Chief executive officers (CEOs) in Africa are optimistic about their company’s prospects for revenue growth over the medium term, according to PwC’s ‘Africa Business Agenda, 2014’ report issued last week.
Suresh Kana, senior partner for PwC Africa, says: “CEOs in Africa feel more positive about their ability to generate revenue growth and about prospects for the economy now that they are emerging from the global financial recession.”
“It is interesting to note however that CEOs are slightly more anxious about their prospects for growth over the short-term,” says Kana. Although 84 percent remain confident overall, only 40 percent say they are ‘very confident.’ “CEOs acknowledge that a lot more needs to be done in terms of transforming the continent’s potential for exponential growth into tangible business opportunities,” he says. “CEOs are looking on multiple fronts for growth opportunities – for many, the search for growth will not be an easy task.”
‘The Agenda’ compiles results from 260 CEOs in Africa and includes insights from business and public sector leaders from 18 countries. The report shows that most CEOs in Africa feel confident about their approach to managing risk, despite some volatility and uncertainty.
The pace of change in the world is speeding up with a series of transitions, known as global megatrends that will transform business and society.
African CEOs rank technological advances (69%), urbanisation (67%) and demographic shifts (63%) as the top three defining trends that will transform their businesses over the next five years.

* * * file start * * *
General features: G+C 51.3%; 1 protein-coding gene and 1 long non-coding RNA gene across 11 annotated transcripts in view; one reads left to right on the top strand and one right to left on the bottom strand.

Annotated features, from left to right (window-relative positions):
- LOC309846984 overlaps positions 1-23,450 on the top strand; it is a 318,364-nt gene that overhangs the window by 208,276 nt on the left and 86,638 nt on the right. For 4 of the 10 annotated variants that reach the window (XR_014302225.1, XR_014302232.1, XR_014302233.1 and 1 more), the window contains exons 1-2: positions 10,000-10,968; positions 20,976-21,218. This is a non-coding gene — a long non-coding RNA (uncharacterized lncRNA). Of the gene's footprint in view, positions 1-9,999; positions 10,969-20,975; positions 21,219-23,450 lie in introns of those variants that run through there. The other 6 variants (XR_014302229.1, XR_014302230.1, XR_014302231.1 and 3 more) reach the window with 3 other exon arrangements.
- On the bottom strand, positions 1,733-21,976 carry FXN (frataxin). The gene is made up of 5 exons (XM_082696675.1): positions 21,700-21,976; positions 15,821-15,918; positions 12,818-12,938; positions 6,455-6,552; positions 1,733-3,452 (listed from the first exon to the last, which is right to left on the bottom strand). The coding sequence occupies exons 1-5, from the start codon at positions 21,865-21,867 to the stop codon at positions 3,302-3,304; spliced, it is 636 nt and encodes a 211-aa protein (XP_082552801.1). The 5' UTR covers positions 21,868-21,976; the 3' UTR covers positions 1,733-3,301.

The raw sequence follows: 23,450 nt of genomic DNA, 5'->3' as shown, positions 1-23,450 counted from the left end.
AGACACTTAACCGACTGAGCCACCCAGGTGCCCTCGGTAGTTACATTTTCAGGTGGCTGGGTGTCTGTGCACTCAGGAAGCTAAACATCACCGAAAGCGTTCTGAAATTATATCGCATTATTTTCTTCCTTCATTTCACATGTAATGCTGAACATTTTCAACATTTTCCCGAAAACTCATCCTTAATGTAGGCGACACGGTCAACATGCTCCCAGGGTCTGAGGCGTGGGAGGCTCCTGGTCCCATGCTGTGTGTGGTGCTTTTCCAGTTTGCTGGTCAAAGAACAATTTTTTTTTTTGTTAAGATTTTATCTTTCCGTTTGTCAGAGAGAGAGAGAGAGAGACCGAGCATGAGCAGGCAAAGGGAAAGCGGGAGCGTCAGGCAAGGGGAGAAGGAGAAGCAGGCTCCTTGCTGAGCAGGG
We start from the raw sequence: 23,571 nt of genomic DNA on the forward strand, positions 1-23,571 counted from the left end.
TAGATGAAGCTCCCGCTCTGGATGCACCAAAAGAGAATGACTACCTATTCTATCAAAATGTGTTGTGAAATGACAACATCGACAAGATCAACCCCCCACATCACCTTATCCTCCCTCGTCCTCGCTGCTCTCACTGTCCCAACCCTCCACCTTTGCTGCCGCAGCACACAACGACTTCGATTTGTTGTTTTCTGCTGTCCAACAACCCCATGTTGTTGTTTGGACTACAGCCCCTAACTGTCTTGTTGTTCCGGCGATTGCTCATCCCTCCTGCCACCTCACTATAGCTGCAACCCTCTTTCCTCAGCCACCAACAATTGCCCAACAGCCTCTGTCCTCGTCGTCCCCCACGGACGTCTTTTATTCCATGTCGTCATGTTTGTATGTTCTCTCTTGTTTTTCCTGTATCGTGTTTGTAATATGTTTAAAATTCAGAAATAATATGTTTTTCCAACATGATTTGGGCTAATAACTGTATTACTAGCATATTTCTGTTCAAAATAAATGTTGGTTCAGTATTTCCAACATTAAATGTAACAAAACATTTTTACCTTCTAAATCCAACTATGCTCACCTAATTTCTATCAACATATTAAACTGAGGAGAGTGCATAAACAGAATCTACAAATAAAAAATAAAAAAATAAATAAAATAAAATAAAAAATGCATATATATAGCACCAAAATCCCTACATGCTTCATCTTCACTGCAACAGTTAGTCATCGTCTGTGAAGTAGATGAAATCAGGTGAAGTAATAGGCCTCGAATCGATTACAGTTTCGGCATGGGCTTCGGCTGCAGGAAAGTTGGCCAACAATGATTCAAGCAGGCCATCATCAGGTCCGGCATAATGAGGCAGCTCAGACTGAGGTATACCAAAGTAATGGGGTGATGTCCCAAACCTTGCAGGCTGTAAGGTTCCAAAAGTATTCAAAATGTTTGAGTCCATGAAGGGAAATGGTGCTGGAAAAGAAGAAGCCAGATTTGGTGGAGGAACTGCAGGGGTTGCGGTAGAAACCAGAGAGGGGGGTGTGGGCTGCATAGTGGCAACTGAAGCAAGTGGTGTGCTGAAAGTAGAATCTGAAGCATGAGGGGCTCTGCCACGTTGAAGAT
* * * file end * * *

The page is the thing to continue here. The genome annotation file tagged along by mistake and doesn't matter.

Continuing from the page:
They are aware of the implications of these changes for their businesses, as well as the outlook for Africa. Many have recognised the need for change or are making changes to their businesses.
“Every day breakthroughs in frontiers of research and development are opening up new opportunities for businesses. As technologies progress, they will generate more improvements in efficiency and productivity. In turn, these advances are expected to trigger a strong acceleration in economic growth towards the end of the coming decade,” comments Kana.
Confidence is on the rise among Africa’s CEOs. In general, they are more confident about their own company’s growth than they are about their industry’s prospects.
While less than half are ‘very confident’ about their company’s growth prospects in the short term, less than a third (26%) are ‘very confident’ about industry growth. CEOs in Africa say that their desire to create something is what drives their organisation’s strategic planning.
They rank products/service innovation (31%), increased share in existing markets (27%), followed by new geographic markets (20%) as opportunities for growth but are equally concerned about shifts in consumer spending and behaviours.
Going forward, African CEOs say that they will be more actively looking for partners, while keeping an eye on costs. Almost half of them plan to initiate a new strategic alliance or joint venture in the next 12 months, and nearly a third are anticipating an acquisition, mainly in their home country or elsewhere in Africa. China is emerging as a key for consideration for growth prospects, followed by the US and South Africa, respectively. This is an indication of overall better economic prospects, higher availability of finance, and the growing presence of potential local and international partners attracted by the continent’s potential.